Chris Gilson looks at what campaigning was like in 1974, the last time there was a hung parliament – also a year when there was a second inconclusive election. And he explains how you can help write the history of this year’s election.
LSE’s huge Library is the national library for the social sciences. Anna Towlson runs the LSE Archives and got in touch last week to seek the help of Blog readers in continuing their unrivalled collection of election campaign literature. The collection dates back to 1945 and provides a unique insight into the development of the post-war political landscape, and the history of election campaigning.
Looking at the campaign literature from both election campaigns of 1974, in February and in October, shows how the October leaflets often explained why a second election was needed and how the parties could restore ‘stability’ in government.
From the LSE Archives, we have Ilford North Labour campaign leaflets from 1974 (click each to enlarge):
Contrast Millie Miller’s literature with the present PPC’s leaflets (images are from the fantastic campaign leaflet resource, TheStraightChoice.org), Sonia Klein (Labour) and Lee Scott (Conservatives)(click images to enlarge):
The earlier images from 1974 are for the February election that ended up with a hung parliament. Now we also have the following (also from Millie Miller) on the October 1974 election (click to enlarge):
The leaflet talks about how the incumbent minority Labour government has been ‘indecisive’ and ‘vulnerable’ to its opponents. It would be interesting to see if candidates in a May 2011 election would be so honest with prospective voters.
In October 1974, in Twickenham, Toby Jessel wanted your vote:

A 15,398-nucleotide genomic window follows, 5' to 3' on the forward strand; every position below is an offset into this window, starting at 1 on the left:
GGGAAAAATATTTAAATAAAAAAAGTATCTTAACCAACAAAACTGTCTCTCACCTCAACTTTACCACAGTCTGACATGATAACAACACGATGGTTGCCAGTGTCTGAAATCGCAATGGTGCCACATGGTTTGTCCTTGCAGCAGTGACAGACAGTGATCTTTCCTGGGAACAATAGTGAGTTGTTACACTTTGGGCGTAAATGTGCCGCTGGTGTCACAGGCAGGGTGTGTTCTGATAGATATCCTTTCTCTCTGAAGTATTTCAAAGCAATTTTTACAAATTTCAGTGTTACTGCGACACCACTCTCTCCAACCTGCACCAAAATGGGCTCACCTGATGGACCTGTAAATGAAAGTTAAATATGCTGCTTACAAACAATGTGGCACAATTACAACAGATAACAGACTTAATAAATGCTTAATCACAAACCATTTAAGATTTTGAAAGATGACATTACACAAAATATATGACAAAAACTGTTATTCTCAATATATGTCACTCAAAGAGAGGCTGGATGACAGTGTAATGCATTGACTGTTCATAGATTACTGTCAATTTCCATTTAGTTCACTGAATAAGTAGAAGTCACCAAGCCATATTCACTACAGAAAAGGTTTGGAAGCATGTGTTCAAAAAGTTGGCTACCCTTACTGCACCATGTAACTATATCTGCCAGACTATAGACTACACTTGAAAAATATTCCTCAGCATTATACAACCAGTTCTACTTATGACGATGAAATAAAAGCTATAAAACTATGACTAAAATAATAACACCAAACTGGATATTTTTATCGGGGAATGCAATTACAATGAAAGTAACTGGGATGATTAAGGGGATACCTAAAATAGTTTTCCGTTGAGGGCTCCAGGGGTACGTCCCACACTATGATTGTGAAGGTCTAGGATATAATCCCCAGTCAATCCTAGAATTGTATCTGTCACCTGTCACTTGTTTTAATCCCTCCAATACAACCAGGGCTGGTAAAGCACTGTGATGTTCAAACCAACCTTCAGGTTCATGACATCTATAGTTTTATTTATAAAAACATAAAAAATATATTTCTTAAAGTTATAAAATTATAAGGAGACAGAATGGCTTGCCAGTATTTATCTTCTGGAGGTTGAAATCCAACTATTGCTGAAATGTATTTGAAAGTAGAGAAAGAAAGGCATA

Jessel warns that a vote for Labour is a vote for the nationalisation of industries and the beginning of a ‘socialist state’. He also writes off the Liberals and supports the control of public spending, and the building of a new airport in Essex – two things that are arguably still on the agenda (albeit now across the Thames estuary in Kent) 30 years later.
In October 1974, the Liberal candidate for Marylebone (now Westminster North) Bernard Silver said that “Both Labour and Conservative have tried and failed. We must unite to beat the economic crisis which threatens us all, and rise above the class struggle perpetuated by this two-party system. Only Liberals can achieve this. One more heave!”.
While we don’t have a contemporary leaflet for the Lib Dems for Westminster North, the Liberal Democrats material from the nearby Holborn and St Pancras shows the changes in the way that elections ‘look’ in the last 30 years (click image to enlarge):
Campaigning has of course, kept pace with technology, and leaflets are glossier, more pictorial and have far less text – but the messages seem to be much the same over thirty years later.
Anna is currently collecting local election addresses and publicity materials produced by all the candidates for Parliament in next month’s general election.
Sending local leaflets and campaign ephemera in to the LSE Library could not be simpler. Just put everything eelction-related that comes through your letterbox in an envelope – the Archive can sort out what they want to keep – and send it to the Archive address at:
Archives and Rare Books
10 Portugal Street
London WC2A 2HD
To find out more, visit LSE Archives’ Out of the Box blog.